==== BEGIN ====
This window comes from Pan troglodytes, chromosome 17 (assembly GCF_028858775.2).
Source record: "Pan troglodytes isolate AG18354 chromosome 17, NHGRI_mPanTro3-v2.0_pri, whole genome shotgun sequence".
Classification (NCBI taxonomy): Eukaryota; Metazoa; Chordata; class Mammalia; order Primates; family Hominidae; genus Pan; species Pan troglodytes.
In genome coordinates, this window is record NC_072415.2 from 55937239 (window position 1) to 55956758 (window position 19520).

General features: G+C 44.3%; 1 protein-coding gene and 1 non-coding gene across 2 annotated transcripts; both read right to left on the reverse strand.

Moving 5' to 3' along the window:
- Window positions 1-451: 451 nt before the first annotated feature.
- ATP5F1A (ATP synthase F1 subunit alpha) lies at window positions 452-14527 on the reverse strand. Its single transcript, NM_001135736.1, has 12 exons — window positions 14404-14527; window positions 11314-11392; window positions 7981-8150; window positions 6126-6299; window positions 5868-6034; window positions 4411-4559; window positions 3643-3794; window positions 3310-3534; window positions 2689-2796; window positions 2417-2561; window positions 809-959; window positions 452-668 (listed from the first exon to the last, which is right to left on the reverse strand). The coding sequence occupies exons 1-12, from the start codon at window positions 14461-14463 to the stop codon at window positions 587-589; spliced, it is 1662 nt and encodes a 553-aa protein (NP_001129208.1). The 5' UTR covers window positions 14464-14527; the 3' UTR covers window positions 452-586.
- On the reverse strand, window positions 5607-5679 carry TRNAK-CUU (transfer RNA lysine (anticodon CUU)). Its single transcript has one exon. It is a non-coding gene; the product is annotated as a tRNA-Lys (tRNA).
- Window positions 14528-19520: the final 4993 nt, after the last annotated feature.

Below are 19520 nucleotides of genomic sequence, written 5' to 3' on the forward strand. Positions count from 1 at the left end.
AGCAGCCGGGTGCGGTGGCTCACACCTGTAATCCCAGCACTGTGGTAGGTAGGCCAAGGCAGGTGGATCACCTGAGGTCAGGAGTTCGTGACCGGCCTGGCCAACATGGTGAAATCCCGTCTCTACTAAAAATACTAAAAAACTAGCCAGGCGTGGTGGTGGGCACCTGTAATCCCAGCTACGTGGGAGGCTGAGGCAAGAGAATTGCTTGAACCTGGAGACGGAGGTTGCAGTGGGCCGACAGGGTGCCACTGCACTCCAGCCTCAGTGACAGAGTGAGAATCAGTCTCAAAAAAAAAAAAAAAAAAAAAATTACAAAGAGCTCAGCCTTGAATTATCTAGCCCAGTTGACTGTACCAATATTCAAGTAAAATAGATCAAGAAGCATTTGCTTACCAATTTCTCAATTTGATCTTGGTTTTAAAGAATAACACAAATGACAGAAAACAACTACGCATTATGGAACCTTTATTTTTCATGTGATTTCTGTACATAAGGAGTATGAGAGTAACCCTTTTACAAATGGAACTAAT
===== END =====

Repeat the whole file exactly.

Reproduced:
This window comes from Pan troglodytes, chromosome 17 (assembly GCF_028858775.2).
Source record: "Pan troglodytes isolate AG18354 chromosome 17, NHGRI_mPanTro3-v2.0_pri, whole genome shotgun sequence".
Classification (NCBI taxonomy): Eukaryota; Metazoa; Chordata; class Mammalia; order Primates; family Hominidae; genus Pan; species Pan troglodytes.
In genome coordinates, this window is record NC_072415.2 from 55937239 (window position 1) to 55956758 (window position 19520).

General features: G+C 44.3%; 1 protein-coding gene and 1 non-coding gene across 2 annotated transcripts; both read right to left on the reverse strand.

Moving 5' to 3' along the window:
- Window positions 1-451: 451 nt before the first annotated feature.
- ATP5F1A (ATP synthase F1 subunit alpha) lies at window positions 452-14527 on the reverse strand. Its single transcript, NM_001135736.1, has 12 exons — window positions 14404-14527; window positions 11314-11392; window positions 7981-8150; window positions 6126-6299; window positions 5868-6034; window positions 4411-4559; window positions 3643-3794; window positions 3310-3534; window positions 2689-2796; window positions 2417-2561; window positions 809-959; window positions 452-668 (listed from the first exon to the last, which is right to left on the reverse strand). The coding sequence occupies exons 1-12, from the start codon at window positions 14461-14463 to the stop codon at window positions 587-589; spliced, it is 1662 nt and encodes a 553-aa protein (NP_001129208.1). The 5' UTR covers window positions 14464-14527; the 3' UTR covers window positions 452-586.
- On the reverse strand, window positions 5607-5679 carry TRNAK-CUU (transfer RNA lysine (anticodon CUU)). Its single transcript has one exon. It is a non-coding gene; the product is annotated as a tRNA-Lys (tRNA).
- Window positions 14528-19520: the final 4993 nt, after the last annotated feature.

Below are 19520 nucleotides of genomic sequence, written 5' to 3' on the forward strand. Positions count from 1 at the left end.
AGCAGCCGGGTGCGGTGGCTCACACCTGTAATCCCAGCACTGTGGTAGGTAGGCCAAGGCAGGTGGATCACCTGAGGTCAGGAGTTCGTGACCGGCCTGGCCAACATGGTGAAATCCCGTCTCTACTAAAAATACTAAAAAACTAGCCAGGCGTGGTGGTGGGCACCTGTAATCCCAGCTACGTGGGAGGCTGAGGCAAGAGAATTGCTTGAACCTGGAGACGGAGGTTGCAGTGGGCCGACAGGGTGCCACTGCACTCCAGCCTCAGTGACAGAGTGAGAATCAGTCTCAAAAAAAAAAAAAAAAAAAAAATTACAAAGAGCTCAGCCTTGAATTATCTAGCCCAGTTGACTGTACCAATATTCAAGTAAAATAGATCAAGAAGCATTTGCTTACCAATTTCTCAATTTGATCTTGGTTTTAAAGAATAACACAAATGACAGAAAACAACTACGCATTATGGAACCTTTATTTTTCATGTGATTTCTGTACATAAGGAGTATGAGAGTAACCCTTTTACAAATGGAACTAAT